The campuses at Ras Al Khaimah, Fujairah, Ruwais and Abu Dhabi are undergoing major expansions and renovations at a cost of Dh142m ($38.7m), with construction half completed by February 2017. The facilities include classrooms, labs and workshop areas for a variety of specialisations, as well as an auditorium, conference spaces and a cafeteria. This development process is in line with HCT’s strategic plan to introduce new programmes and improve the skill requirements of students. The campus in Ras Al Khaimah has received a new engineering building, completed in mid-2016, with eight engineering labs, eight classrooms and a high-tech engineering workshop. Construction at the Ruwais campus has also commenced, with two new buildings planned, one of which will have 12 classrooms, labs, a library and a learning resource centre.
HCT’s plans also expand beyond infrastructure, with a new vision and strategy for 2017-21, referred to as HCT 2.0, which is focused on four primary themes: graduate employability, student success, innovative learning and academic excellence. Under the employability theme, HCT aims for 100% of its 2021 graduates to receive employment offers within one year of graduation. Important initiatives currently in place to make this happen are the establishment of innovation centres in areas supporting the development of the UAE’s strategic sectors, preparing students for future jobs, as well as encouraging competition and achievement via exhibitions that showcase student and faculty innovation projects, and compete for both local and international innovation awards.
Initially, Dh47m ($12.8m) has been allocated to the construction of four innovation centres at HCT campuses based in Abu Dhabi, Dubai, Sharjah and Ras Al Khaimah. The centres are expected to be operational by the start of the 2017/18 academic year. HCT is also working on aligning the curricula of all its programme offerings with recognised international professional certifications and aims for 50% of its 2021 graduates to earn a professional certification upon graduation.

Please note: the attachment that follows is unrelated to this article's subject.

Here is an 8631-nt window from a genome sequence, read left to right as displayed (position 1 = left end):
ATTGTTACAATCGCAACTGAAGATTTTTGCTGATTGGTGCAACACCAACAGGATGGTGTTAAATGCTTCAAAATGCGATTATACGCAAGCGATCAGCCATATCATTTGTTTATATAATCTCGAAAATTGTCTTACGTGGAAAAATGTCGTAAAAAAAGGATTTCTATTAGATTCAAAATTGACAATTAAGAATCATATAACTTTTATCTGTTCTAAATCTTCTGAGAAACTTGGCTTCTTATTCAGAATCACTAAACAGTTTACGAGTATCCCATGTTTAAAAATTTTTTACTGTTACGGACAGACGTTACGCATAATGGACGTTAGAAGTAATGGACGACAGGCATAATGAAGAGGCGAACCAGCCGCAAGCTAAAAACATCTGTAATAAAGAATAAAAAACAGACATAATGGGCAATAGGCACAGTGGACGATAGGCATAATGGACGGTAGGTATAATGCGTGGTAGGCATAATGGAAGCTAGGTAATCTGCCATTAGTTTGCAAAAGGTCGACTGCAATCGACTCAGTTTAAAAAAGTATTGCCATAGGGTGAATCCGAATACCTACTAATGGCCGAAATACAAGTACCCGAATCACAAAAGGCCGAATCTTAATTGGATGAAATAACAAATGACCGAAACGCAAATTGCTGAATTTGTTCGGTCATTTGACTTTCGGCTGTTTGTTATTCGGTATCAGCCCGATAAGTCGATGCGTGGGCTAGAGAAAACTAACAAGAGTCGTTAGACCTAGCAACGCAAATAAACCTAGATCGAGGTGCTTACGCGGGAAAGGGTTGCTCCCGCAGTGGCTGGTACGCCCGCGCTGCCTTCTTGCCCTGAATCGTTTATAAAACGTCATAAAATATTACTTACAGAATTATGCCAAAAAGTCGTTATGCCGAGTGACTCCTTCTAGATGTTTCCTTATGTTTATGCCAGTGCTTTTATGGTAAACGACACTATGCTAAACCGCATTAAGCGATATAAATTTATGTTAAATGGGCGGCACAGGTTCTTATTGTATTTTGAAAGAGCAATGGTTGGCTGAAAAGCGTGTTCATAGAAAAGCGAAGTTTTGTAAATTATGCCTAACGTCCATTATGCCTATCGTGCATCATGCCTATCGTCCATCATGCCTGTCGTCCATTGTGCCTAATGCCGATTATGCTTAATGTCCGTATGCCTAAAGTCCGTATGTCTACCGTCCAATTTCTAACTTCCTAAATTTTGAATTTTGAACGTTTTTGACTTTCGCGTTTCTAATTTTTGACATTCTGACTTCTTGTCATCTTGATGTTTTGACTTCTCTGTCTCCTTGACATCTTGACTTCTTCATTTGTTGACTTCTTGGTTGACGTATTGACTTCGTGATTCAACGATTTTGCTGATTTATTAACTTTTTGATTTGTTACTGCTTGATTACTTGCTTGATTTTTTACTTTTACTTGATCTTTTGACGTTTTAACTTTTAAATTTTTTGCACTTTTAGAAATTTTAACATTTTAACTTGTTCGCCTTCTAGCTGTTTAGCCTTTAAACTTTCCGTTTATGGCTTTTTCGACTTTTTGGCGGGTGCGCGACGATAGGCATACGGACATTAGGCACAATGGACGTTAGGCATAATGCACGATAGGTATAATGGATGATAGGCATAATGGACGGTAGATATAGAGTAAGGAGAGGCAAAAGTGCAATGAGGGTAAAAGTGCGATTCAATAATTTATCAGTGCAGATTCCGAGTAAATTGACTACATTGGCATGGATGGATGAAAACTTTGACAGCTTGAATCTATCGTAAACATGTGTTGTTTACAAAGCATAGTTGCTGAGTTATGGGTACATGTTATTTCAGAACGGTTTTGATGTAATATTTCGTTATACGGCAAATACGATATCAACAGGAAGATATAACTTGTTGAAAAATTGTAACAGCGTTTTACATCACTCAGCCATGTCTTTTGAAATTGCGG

In terms of the innovative learning theme, HCT also recently launched an initiative adopting a smart learning environment wherein all of its course offerings feature interactive multimedia content with online assessment accessible through smart devices. The student success theme will entail redesigning programme curricula to allow students exit points at the diploma and higher diploma levels.
HCT will also seek to review programme matrices to ensure students are provided with more study options. HCT has also recently shifted towards applied research as part of its academic excellence theme, allocating Dh10m ($2.7m) in funding for faculty-led research from within the school’s budget.
The institution is also looking to secure more research and development financing from industry. International and national accreditation are key priorities under HCT 2.0, and in October 2016 six of HCT’s engineering programmes received accreditation from the US Accreditation Board for Engineering and Technology’s Engineering Technology Accreditation Commission.
Investing In Education
The aims of Abu Dhabi Economic Vision 2030 include ensuring that more UAE nationals are equipped to participate in an increasingly knowledge-based economy. This will require the continuation of private sector companies providing technical and vocational career opportunities to Emiratis. Al Hammadi told OBG, “We are now in a position where we need to look at the realities. UAE nationals are a small portion of the population, and because of this, each must be made unique and contribute to the overall well-being of the country.”